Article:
Eleonora’s falcons on the Island of Mogador have been seen seemingly storing live birds in cracks and crevasses to be eaten later.
Could it be real, a bird of prey that catches migrating warblers and other birds and caching them alive for a fresh meal at a later time? If scientists are right, small birds found trapped among rock cavities on the island with their tail and flight feathers removed aren’t there by chance.
Theodore Stankowich of California State University in Long Beach said “I haven’t heard of anything like it in [non-human] vertebrates. Perhaps this innovation of simply immobilizing prey prior to caching has caught on and spread through the population.”
Crippling and imprisoning prey might possibly be a means of keeping fresh food nearby, but not everyone agrees that’s what’s happening.
For humans to even think of the potential of a wild falcon to capture and strip its prey of the ability to escape and then store it for future use is almost impossible. Some animals like the mountain lion will cache a kill; owls are known to store mice dead mice, and yes the Eleonora’s falcon have been documented with larders of up to 20 dead birds.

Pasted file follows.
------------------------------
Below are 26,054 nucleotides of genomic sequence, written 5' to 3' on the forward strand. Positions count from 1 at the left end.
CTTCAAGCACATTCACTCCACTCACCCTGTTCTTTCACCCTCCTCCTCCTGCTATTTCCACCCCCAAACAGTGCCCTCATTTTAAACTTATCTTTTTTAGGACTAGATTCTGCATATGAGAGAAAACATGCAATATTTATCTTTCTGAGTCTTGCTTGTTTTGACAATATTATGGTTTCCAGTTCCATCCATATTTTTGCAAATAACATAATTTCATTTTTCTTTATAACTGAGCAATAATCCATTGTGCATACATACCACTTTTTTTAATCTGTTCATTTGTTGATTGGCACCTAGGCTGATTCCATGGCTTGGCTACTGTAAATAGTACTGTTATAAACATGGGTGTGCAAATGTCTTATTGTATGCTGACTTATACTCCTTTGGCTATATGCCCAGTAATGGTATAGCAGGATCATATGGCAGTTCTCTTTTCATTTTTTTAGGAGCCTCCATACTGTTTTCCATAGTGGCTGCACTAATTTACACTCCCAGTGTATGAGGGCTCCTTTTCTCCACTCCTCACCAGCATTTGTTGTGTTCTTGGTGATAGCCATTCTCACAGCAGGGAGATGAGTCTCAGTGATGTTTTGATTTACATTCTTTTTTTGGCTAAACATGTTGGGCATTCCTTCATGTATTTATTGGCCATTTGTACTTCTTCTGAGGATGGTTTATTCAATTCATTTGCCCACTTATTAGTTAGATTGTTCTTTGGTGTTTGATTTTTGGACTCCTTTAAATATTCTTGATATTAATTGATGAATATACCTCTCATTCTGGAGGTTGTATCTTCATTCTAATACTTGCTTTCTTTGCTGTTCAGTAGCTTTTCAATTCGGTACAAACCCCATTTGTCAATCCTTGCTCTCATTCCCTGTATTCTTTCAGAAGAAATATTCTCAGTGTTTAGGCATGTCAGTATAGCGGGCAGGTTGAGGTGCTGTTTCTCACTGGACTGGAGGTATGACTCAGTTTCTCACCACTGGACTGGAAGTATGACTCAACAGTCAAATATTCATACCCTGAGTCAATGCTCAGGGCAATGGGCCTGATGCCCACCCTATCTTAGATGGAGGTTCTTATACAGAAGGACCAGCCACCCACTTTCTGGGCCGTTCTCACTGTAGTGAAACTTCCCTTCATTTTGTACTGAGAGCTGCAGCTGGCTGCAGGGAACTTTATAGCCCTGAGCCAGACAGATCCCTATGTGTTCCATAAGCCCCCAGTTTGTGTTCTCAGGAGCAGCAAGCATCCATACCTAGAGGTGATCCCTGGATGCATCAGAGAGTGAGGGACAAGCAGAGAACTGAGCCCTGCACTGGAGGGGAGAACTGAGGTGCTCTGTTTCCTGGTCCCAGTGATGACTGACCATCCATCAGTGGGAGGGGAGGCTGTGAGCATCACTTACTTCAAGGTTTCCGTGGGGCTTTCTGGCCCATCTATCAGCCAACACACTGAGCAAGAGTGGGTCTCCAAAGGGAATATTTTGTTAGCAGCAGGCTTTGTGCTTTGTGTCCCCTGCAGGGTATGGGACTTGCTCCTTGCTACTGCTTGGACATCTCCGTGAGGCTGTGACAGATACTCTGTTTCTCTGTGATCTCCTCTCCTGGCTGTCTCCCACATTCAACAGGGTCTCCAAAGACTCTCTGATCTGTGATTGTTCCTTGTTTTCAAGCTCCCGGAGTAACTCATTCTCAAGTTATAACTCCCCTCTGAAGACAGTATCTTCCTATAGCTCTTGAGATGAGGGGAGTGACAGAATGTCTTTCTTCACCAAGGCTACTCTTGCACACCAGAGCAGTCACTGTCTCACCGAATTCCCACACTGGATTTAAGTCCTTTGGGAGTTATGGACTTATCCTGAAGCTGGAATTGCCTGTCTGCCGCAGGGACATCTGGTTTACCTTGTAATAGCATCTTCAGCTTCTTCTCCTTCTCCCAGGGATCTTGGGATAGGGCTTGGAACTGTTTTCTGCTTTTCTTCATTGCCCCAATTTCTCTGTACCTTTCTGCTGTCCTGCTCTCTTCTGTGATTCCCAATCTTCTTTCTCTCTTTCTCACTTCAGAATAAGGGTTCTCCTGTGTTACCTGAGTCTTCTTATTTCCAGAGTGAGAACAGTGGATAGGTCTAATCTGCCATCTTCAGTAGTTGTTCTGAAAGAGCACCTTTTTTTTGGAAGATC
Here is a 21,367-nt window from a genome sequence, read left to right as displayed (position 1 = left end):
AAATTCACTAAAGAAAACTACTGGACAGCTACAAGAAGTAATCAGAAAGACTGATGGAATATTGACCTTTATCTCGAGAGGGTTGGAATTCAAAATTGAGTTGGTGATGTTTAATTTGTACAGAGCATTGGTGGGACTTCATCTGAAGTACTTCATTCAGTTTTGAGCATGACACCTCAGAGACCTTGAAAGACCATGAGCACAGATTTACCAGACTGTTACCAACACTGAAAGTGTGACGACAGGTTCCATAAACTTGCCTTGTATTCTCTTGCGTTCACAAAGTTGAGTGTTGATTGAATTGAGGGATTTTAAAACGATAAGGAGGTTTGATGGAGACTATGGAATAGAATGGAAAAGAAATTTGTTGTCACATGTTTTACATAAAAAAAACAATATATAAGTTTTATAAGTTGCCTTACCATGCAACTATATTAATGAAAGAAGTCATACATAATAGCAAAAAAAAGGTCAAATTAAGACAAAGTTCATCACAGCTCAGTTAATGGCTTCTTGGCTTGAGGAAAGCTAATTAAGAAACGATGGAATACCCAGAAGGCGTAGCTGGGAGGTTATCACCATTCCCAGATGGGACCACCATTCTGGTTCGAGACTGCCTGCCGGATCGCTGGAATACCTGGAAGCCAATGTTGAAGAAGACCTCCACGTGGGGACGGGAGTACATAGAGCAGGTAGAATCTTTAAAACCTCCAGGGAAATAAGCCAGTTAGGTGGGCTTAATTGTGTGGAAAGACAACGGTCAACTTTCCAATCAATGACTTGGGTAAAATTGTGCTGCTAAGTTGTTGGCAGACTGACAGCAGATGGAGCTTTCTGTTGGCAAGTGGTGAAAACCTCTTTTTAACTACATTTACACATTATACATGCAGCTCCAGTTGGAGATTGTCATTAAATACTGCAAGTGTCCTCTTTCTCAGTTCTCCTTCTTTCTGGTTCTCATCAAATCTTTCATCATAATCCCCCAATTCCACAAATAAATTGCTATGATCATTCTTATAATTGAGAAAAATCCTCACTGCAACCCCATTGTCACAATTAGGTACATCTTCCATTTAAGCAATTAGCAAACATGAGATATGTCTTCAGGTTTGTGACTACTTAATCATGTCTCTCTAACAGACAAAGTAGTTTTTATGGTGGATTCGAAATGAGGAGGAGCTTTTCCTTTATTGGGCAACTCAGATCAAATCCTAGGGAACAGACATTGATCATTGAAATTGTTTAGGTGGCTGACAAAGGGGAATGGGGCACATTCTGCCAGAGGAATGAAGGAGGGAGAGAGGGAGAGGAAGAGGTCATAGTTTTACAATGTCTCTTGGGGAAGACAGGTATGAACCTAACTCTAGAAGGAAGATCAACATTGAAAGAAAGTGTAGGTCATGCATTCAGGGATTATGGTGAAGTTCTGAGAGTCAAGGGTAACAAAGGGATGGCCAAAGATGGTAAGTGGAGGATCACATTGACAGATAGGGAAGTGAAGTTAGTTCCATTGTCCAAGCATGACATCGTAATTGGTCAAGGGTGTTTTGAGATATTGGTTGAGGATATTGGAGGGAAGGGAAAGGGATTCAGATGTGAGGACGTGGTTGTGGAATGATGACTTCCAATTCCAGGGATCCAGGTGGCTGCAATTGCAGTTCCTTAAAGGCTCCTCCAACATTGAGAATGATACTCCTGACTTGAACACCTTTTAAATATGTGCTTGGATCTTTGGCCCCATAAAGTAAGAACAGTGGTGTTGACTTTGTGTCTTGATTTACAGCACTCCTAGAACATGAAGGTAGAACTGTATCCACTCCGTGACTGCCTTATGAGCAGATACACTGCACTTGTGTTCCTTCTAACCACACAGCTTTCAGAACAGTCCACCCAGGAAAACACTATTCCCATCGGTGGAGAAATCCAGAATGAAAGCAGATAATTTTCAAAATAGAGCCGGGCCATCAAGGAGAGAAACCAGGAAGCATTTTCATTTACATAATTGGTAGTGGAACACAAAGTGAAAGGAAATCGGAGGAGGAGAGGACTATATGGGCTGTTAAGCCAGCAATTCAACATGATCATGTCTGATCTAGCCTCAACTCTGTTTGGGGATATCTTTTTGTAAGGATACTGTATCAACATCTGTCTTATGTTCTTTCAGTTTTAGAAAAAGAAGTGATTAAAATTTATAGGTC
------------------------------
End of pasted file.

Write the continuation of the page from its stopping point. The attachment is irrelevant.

Killing many migrating birds during the peak of their numbers is well documented, but storing them alive is a new and unique behavior.
Michael Steele of Wilkes University in Pennsylvania said “Given the right circumstances – prey availability and habitat for storing the prey – it is reasonable to see how this behavior could evolve”
Not everyone in the scientific community is convinced though. Seeing a few trapped birds among the rocks and crevasses on the island, they say, doesn’t necessarily mean that they have been held prisoner by the Eleonor’s falcons.
Rob Simmons of the University of Cape Town in South Africa isn’t so easily convinced saying “I don’t believe a falcon has the cognitive ability to ‘store’ prey like this. I think the birds’ prey may simply be escaping and finding refuge.”
Since raptors often start plucking their prey before they kill them, the injured birds may simply have escaped. Until more study is done, researchers have enough to go on, and if they keep finding songbirds stored in the rocks, study they will.